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Author wants to keep Wolf Man’s legend alive

June 24, 2014

By Nate Smelle

Author and historian Suzanne F. Charron added the Bancroft Public Library to the list of venues on her book tour on Saturday, June 21. Charron is currently touring her book Wolf Man Joe LaFlamme: Tamer Untamed. Her first book, Charron says she didn’t know what she was getting herself into when she started writing it.

“It took me four years of hard work to get the research and the writing of the book in both languages done,” said Charron.

“You have to trust life and trust the process. I knew I was called to write it because I had the notion when I was 21 and just learned of Joe. It was sitting in the back of my mind for a long time but I was too young to do that kind of research.”

She became enthralled with the iconic Canadian after learning of his legend while playing cards in a house where LaFlamme had once lived with his wolves and moose in Gogama, Ontario. Impressed by his seemingly impossible list of experiences, Charron started to research LaFlamme. The more she looked the more she found. Right away she knew that she would one day help to tell LaFlamme’s story.

“I collected articles from Northern Ontario to Louisiana, from California to Newfoundland,” she said.

“He was known all across North America. The legend was dying so I am trying to bring it back to life with this book.”

LaFlamme’s legend is quite remarkable.  Born in ,Quebec in 1889, he is said to have held more than 40 different careers throughout his lifetime. He was a trapper, a zookeeper, a police officer, a politician, a bootlegger and a professional wrestler.

His career of living with four-legged animals began soon after he moved to Gogama in 1920 and started raising Alaskan Huskies. The dogs were used to pull his sleigh full of merchandise between the two lumber mills in the area at the time.

When he lost most of the dogs on his team to distemper in 1923 LaFlamme started to split his time between trapping and bootlegging. Accidentally catching a wolf in one of his leg-hold beaver traps he decided to rebuild his depleted dog team by harnessing and training the wolf. When he made it home in record time he realized he was onto something.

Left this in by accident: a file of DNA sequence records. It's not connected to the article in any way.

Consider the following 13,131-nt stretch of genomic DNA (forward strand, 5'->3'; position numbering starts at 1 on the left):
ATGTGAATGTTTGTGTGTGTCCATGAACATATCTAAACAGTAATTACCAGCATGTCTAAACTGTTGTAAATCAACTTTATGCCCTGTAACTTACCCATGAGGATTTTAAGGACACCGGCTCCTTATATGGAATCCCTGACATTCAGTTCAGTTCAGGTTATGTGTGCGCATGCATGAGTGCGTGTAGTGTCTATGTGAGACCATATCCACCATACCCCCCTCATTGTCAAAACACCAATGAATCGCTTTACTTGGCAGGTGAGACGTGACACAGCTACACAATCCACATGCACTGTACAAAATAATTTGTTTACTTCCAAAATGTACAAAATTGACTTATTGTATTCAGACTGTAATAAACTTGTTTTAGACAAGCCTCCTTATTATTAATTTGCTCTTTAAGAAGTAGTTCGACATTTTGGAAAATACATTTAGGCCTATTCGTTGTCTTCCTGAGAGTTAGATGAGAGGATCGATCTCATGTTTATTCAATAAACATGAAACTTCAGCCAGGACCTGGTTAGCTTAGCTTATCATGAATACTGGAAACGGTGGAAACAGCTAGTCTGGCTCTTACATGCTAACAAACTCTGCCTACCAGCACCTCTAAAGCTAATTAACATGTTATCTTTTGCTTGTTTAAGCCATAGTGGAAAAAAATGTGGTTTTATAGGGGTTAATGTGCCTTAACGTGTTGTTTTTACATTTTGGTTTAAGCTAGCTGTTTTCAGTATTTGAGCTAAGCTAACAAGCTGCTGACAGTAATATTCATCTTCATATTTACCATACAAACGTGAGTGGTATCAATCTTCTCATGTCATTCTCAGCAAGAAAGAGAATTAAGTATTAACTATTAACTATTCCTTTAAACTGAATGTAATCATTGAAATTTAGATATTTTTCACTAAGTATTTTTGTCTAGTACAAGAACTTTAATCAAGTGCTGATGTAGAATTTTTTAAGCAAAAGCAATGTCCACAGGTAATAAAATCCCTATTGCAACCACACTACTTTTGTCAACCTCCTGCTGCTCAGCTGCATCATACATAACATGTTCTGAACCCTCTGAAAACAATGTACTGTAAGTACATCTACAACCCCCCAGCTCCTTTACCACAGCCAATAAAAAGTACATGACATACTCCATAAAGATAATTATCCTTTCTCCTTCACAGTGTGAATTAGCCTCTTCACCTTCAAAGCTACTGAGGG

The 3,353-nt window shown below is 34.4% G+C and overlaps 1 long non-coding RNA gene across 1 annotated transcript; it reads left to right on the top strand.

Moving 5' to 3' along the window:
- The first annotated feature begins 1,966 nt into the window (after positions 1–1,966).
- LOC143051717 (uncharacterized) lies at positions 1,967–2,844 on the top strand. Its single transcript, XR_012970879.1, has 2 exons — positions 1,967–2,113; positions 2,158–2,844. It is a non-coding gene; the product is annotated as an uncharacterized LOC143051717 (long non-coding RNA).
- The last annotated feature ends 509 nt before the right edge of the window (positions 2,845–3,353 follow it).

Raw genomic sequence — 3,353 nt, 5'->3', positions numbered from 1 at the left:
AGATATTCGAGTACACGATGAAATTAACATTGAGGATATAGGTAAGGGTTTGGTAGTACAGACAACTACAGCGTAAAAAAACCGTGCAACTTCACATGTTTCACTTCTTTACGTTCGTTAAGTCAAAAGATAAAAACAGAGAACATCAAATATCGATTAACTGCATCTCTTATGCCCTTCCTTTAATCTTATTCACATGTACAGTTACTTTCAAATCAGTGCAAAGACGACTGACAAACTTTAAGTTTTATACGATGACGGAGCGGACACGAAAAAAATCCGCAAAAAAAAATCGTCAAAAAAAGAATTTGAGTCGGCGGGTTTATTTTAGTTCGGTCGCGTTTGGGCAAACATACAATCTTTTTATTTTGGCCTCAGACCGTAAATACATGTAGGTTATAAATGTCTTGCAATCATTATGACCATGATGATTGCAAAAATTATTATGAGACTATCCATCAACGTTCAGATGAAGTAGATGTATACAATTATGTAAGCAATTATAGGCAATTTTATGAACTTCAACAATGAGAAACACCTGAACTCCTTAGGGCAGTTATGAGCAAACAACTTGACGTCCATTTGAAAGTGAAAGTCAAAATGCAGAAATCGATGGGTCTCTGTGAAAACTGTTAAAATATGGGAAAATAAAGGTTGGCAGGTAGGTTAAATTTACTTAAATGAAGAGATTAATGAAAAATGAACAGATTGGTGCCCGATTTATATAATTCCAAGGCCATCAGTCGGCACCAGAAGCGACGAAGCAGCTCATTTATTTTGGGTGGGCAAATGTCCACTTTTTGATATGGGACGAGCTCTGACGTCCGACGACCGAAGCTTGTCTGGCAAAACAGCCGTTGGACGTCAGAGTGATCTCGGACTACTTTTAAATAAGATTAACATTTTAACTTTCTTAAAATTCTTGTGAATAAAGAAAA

Charron told her audience at the library that as soon as LaFlamme realized how good of a runner the wolf was he started to pad his leg-hold traps in case he accidentally caught any more wolves.  Soon he had a team of almost all wolves. That was until 1940 when he was forced to get rid of most of them when his health began to prevent him from safely caring for the animals. Instead of packing it in with wildlife and leashing up a poodle or a kitten LaFlamme began raising moose.

“In 1947 he moved to Montreal, but he couldn’t get away from the animals so he started a zoo,” Charron said.

“He had bears, a wolf, alligators and crocodiles. He even set up his favourite bear and the wolf to have boxing matches which was apparently a big hit with the sportsmen.”

He was reported to have taken his entourage of wildlife, which included, moose, bears, wolves, deer and other creatures on tour with him all over North America. Flying the whole crew across the continent from New York to California to appear on radio and eventually television.

“I am still interested in the subjectbecause there are a lot of holes in his story,” she said.

“We have a good picture of Joe with the book, but there are still things that I don’t know about him; questions about him that I might never have answers to. His character will be with me until I die.”





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